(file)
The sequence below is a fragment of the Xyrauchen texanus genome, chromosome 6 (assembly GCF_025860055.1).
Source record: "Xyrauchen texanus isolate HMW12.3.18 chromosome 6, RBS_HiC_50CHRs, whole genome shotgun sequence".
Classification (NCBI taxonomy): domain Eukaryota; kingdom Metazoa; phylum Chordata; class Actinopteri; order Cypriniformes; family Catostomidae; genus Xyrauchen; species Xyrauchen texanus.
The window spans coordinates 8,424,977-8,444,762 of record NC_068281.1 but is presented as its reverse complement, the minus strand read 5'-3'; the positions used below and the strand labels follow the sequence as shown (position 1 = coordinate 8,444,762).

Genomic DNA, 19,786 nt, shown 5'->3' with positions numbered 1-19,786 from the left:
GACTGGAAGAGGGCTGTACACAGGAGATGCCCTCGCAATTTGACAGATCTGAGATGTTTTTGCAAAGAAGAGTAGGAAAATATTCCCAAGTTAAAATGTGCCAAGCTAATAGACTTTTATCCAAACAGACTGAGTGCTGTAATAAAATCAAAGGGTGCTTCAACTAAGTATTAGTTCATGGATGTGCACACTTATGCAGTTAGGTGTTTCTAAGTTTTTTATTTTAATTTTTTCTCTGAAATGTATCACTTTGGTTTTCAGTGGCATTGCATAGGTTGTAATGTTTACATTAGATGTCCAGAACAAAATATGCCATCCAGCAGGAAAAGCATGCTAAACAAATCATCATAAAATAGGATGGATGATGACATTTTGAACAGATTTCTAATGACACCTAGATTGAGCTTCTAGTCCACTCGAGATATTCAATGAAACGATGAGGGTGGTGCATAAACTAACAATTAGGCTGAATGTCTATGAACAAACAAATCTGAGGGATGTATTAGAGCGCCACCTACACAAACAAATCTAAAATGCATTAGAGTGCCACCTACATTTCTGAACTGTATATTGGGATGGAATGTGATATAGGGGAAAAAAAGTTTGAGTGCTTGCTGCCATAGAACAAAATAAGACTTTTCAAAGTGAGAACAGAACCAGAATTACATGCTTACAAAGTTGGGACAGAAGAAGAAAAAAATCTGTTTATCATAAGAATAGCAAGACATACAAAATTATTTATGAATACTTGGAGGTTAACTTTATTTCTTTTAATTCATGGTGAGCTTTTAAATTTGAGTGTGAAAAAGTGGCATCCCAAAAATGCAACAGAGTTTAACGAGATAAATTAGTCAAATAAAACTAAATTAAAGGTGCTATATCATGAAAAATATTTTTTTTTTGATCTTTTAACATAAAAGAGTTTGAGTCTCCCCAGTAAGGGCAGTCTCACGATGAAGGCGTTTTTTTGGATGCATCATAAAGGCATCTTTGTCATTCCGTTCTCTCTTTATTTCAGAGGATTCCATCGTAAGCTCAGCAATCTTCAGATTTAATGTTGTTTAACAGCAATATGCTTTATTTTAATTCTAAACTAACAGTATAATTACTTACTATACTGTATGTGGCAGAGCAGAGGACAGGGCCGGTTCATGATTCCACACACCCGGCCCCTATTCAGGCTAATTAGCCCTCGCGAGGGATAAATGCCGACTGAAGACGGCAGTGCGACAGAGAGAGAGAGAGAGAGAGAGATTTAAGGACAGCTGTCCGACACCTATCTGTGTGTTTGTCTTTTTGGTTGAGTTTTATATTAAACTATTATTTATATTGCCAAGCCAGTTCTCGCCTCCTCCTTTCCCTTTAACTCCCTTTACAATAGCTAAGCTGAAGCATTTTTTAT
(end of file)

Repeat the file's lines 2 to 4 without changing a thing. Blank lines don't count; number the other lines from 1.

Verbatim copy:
Source record: "Xyrauchen texanus isolate HMW12.3.18 chromosome 6, RBS_HiC_50CHRs, whole genome shotgun sequence".
Classification (NCBI taxonomy): domain Eukaryota; kingdom Metazoa; phylum Chordata; class Actinopteri; order Cypriniformes; family Catostomidae; genus Xyrauchen; species Xyrauchen texanus.
The window spans coordinates 8,424,977-8,444,762 of record NC_068281.1 but is presented as its reverse complement, the minus strand read 5'-3'; the positions used below and the strand labels follow the sequence as shown (position 1 = coordinate 8,444,762).